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George's story - giving something back

George West

George West

George West was diagnosed with type 1 diabetes four years ago

I was inspired to volunteer because I found the Diabetes UK website so valuable and learnt so much. I wanted to give something back.

George was diagnosed with type 1 diabetes four years ago when he was 22. He began volunteering for us about a year and a half later.  

“It took me a long time to process everything. I was given information about diabetes and Diabetes UK when I was diagnosed. But it wasn’t until I was directed to the website by my clinic that I started to look for information. I was inspired to volunteer because I found the website so valuable and learnt so much. I wanted to give something back.”

Volunteering

Getting involved with Diabetes UK

After running the Sheffield 10K to raise money for the charity, George took part in a six-week community project in Barnsley. Barnsley is one of the worst affected areas in the country for diabetes amputations, so George gave out information about foot care. This project was for Diabetes UK, but also counted towards his studies, as George is training to be a doctor. They won a prize from their medical school for the project.  

“It was quite a unique feeling knowing we were helping to reduce the amputation rate.”  

Every week of the community project, George’s Volunteer Coordinator Emma found him different events to go to. George gave out leaflets at a shopping centre, visited day centres and raised awareness of the 4Ts at a school and a nursery. Hundreds of people took leaflets over the six weeks, and most people they spoke to knew someone affected by diabetes.  

Diabetes UK and me

The ‘Time to Thrive’ conference

The ‘Time to Thrive’ conference that he spoke at in November 2019 felt like a turning point for George and when his volunteering really kicked off. The conference was an informal event for both healthcare professionals and people affected by diabetes. It focused on emotional health and diabetes.   

In his speech, George reflected on his diagnosis for the first time and spoke about the relentlessness of diabetes. He spoke with the Head of the North at Diabetes UK, Clare Howarth, who encouraged him to bring his personal perspective to the audience.  

“She said that although we knew that diabetes was relentless, the health care professionals in the room weren’t living with it day to day. So this would be a chance to start a discussion. I told the story of my best friend being diagnosed with type 1 when we were in Year 7 at school. When my friend told me she had diabetes, I asked “can I catch it off you?”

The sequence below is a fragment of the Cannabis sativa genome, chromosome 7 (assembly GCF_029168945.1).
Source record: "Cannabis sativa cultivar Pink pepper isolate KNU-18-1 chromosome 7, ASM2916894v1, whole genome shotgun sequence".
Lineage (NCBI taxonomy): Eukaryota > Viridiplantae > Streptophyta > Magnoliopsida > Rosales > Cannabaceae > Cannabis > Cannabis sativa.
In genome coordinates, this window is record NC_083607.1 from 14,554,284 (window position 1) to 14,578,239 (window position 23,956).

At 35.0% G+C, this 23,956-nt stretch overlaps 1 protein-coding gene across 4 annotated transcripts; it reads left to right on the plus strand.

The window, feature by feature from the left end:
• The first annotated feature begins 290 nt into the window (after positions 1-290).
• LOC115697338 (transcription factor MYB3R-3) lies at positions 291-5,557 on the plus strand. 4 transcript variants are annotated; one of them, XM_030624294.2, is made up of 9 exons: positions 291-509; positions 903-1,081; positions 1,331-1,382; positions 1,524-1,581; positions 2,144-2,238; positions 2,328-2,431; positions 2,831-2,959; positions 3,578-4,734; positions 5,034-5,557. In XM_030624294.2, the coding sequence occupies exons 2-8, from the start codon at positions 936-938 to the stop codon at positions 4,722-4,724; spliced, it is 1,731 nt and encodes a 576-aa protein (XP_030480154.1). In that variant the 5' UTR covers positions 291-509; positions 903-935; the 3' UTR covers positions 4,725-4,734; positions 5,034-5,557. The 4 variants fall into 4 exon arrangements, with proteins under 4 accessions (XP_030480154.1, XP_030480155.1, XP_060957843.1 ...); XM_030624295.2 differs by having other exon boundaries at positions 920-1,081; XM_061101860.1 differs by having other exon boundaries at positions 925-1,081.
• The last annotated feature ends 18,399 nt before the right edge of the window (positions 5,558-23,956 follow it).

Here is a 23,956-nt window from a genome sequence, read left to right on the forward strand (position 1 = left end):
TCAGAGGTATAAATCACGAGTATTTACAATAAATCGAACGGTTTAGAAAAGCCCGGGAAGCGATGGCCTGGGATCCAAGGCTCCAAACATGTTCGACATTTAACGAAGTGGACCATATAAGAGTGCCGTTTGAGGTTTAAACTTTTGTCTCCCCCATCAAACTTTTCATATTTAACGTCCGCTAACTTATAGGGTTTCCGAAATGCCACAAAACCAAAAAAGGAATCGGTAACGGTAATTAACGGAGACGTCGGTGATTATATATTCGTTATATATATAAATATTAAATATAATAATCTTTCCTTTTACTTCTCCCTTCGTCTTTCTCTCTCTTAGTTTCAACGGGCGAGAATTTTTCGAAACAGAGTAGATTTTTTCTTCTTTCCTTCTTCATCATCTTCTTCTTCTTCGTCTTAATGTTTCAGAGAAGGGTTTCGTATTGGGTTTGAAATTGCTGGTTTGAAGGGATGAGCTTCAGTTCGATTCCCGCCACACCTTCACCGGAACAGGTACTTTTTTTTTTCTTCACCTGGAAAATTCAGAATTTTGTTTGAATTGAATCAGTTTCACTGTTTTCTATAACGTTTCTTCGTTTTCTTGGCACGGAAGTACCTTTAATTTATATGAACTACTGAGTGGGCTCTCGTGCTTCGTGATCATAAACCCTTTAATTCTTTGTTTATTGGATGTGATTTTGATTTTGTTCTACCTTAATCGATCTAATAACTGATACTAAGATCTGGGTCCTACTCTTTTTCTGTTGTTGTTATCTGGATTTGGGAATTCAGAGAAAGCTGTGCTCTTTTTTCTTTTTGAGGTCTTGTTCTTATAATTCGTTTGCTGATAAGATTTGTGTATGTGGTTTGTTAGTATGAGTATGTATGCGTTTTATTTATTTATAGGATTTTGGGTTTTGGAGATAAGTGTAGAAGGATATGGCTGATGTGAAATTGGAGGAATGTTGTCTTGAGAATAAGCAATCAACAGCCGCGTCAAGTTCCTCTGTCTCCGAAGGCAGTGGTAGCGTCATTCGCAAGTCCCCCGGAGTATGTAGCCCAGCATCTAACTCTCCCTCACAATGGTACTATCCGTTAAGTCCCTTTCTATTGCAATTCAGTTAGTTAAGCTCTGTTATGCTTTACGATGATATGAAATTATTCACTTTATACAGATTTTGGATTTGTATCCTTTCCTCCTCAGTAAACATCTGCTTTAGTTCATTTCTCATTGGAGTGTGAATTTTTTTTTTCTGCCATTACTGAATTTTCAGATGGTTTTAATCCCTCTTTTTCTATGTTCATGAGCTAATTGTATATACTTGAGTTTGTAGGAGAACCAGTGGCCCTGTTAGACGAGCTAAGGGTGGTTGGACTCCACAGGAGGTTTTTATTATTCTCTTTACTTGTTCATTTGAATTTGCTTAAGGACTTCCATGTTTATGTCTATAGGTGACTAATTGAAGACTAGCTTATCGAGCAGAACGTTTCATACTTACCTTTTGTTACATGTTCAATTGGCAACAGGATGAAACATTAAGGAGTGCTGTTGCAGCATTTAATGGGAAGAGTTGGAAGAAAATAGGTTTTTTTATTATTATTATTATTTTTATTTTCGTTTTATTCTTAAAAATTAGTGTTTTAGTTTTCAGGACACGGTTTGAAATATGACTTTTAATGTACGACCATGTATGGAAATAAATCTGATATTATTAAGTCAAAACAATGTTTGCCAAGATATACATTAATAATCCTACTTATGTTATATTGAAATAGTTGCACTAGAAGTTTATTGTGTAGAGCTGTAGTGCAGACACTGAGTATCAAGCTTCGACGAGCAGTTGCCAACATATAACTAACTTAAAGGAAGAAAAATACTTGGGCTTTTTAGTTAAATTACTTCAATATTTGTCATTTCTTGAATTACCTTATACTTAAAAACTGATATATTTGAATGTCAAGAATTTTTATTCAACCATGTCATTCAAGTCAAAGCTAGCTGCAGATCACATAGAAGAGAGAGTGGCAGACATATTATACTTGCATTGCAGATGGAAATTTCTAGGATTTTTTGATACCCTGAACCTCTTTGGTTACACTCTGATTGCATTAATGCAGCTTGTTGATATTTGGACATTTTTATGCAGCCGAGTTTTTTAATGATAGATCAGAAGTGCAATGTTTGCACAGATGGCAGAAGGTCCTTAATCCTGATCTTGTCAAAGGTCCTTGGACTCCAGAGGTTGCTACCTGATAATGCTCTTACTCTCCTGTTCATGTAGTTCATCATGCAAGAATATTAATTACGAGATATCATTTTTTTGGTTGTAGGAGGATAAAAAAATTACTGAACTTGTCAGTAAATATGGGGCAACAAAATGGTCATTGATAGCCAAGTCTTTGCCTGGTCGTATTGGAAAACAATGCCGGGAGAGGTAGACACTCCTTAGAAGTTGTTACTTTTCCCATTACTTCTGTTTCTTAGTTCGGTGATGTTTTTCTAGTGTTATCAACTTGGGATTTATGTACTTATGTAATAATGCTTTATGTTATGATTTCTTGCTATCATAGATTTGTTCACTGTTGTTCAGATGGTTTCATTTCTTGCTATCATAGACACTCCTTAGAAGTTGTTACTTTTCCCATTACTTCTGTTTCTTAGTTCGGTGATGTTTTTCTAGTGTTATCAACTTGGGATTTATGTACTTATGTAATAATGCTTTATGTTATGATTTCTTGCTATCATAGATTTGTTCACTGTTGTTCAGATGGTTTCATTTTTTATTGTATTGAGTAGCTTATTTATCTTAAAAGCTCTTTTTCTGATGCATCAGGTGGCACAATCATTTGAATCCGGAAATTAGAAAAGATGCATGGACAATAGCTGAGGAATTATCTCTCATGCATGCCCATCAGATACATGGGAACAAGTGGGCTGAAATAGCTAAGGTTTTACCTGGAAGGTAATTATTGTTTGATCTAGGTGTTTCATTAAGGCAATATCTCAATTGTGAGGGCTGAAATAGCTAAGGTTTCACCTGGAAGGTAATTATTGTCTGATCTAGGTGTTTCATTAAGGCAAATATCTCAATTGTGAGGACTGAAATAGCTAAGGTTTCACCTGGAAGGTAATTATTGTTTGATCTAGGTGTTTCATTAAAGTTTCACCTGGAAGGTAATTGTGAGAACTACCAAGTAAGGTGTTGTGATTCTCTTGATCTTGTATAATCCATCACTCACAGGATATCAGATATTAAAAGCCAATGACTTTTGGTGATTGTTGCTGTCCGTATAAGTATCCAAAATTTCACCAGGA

I titled my talk ‘Can I catch diabetes?’. I spoke about this moment right through to where I was then, my experience at university and how being diagnosed with diabetes had changed my life.”  

Activity

Recent volunteering

In 2020, George was invited to speak at an online event with our Senior Physical Activity Advisor, Neil Gibson. Although it was challenging at first, George found returning to playing rugby and doing exercise helped his diabetes. 

He’s keen to break down barriers to exercise and to help people to feel confident to move more.  

“Not everyone has access to a gym, or they might not be able to afford the membership or live nearby. Or they might have a busy life and family and find it hard to find the time. Moving is so important though. It gives you happy hormones, it increases your insulin sensitivity so you can inject less.

"It also helps you to feel good about your body image. You can take small steps to move more, even just standing up from an armchair. It might not seem much, but it can make a difference.”   

In the past, George has helped at our type 1 children and family events, an experience he loved. In February 2021, he shared his experience and answered questions as part of a panel at an online event for those newly diagnosed.  

Earlier this year, George shared his journey with diabetes on our website. He spoke about life as a junior doctor and his experience of navigating the pandemic and getting the vaccine. 

Life with diabetes

Staying connected

To help raise awareness, George started an Instagram account called @LearnDiabetes with a few other NHS doctors. Through this they post information about diabetes, and hope to reduce misconceptions and stigma about it by sharing the facts.  

He’s also found social media a great way to stay connected with others during the pandemic.   

“It’s been great to see everyone in the diabetes community come together and support each other through the pandemic. Creating my own Instagram account has really helped me stay connected with other volunteers and the diabetes community as well as the ‘Our friends in the North’ Facebook page.” 

Journey with diabetes

What's next for the future?

George is graduating this summer and he’s hoping to get away and have a break before he starts working life as a doctor. Interestingly, his first job will be on a diabetes ward.  

One of the things he enjoys most about volunteering is being able to meet other people with diabetes, so George’s looking forward to volunteering face-to-face again when it’s possible. He’d love to go to another type 1 weekender when they can start up, either as a general volunteer or as a medic.  

He’s also keen to take on a new physical challenge and fundraise for the charity again, perhaps setting his sights on the Three Peaks Challenge! 

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